The harsh indictment spells out the charges - 'abuse of his position and status, the scope of the fraud and the systematic manner in which it was committed over time, the fact that it was the result of an ongoing effort involving the systematic submission of dozens false documents, and the fact that some of the sums of money in question were obtained from the public coffers, and others from charitable organisations of a public character.'

Israelis like to pride themselves on the robustness of their democracy. The collective infuriation with Olmert is lumped together with anger directed against two of his former ministers - one of them his finance minister - who, coincidentally, will on Tuesday begin severe prison terms after being found guilty of various charges of theft, bribery and breach of trust.

'If Olmert is convicted, what these cases all have in common is that their offences put government above the law,' said legal commentator Prof. Ze'ev Segal of Tel Aviv University. 'The indictment (against Olmert) is an ethical document that sounds an alarm over serious government corruption.'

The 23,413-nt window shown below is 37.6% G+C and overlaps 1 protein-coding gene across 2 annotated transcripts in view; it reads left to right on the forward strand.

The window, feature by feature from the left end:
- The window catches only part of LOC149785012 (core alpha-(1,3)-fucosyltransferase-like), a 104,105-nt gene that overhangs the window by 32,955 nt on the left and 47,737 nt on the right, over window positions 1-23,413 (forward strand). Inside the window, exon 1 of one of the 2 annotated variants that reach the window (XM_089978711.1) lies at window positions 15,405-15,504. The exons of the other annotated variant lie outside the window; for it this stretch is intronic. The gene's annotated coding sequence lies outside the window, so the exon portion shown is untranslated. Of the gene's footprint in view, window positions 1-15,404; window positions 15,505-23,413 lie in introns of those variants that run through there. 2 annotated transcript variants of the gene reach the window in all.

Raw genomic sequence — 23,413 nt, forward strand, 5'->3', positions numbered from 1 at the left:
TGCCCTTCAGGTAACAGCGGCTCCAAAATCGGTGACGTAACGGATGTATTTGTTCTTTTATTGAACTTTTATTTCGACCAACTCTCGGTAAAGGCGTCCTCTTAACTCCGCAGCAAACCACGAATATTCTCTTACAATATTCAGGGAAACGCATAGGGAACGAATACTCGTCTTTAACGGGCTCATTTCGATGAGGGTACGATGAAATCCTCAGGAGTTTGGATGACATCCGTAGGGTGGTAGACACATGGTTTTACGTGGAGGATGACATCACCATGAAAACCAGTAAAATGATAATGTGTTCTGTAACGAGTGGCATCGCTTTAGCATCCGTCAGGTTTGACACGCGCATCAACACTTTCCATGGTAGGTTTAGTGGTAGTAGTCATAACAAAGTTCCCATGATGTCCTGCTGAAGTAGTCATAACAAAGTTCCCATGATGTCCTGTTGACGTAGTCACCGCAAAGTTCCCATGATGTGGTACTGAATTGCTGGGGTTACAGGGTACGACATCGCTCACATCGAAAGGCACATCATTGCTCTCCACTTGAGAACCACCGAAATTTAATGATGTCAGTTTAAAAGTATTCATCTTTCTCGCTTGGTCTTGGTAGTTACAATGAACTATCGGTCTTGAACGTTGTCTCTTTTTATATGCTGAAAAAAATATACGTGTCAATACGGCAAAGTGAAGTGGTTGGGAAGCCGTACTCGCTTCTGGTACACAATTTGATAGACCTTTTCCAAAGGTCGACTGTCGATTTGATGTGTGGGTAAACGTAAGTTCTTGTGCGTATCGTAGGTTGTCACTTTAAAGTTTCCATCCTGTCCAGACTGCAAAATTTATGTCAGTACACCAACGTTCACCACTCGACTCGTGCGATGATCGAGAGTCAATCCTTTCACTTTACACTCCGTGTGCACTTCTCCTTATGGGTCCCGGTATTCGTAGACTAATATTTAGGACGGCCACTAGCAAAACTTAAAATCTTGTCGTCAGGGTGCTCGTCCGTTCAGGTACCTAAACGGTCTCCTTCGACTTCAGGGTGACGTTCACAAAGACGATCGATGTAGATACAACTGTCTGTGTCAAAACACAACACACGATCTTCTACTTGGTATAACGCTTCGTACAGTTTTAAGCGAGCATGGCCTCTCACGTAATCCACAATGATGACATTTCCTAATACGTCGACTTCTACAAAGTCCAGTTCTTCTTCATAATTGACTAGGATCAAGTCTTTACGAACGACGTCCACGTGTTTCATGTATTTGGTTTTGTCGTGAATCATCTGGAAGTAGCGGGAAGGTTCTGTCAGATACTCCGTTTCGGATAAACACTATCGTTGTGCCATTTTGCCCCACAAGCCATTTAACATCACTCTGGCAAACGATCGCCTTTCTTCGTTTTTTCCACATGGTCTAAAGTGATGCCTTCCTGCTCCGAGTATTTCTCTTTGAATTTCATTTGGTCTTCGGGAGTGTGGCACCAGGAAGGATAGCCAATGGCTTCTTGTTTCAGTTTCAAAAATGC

Also coincidentally Tuesday, the trial of former president Moshe Katsav on charges of rape and sexual harassment gets under way. He too was forced out of office prematurely.

All the cases are attributed to the zeal of Israel's Attorney-General Menachem Mazuz, who has become a nightmare of politicians and senior officials. Many Israelis - for whom politics has come to equal corruption - laud his unflinching commitment to root out what's now widely perceived as a plague in their society.

'It can reflect the depth of the corruption and decay of the Israeli political system. But it can also reflect the fearless attitude of the legal system toward politicians,' wrote political analyst Aluf Benn in Ha'aretz daily. 'It is still too early to tell whether the serial charges have also created a deterrent.'

Olmert himself has consistently denied any wrongdoing. Even when forced to resign last autumn, he used his time as interim prime minister to engage in a concerted effort to conclude a peace deal with the Palestinians. He insists a deal was 'definitely attainable' if only the Palestinians had accepted what he referred to as 'generous terms' for a final peace.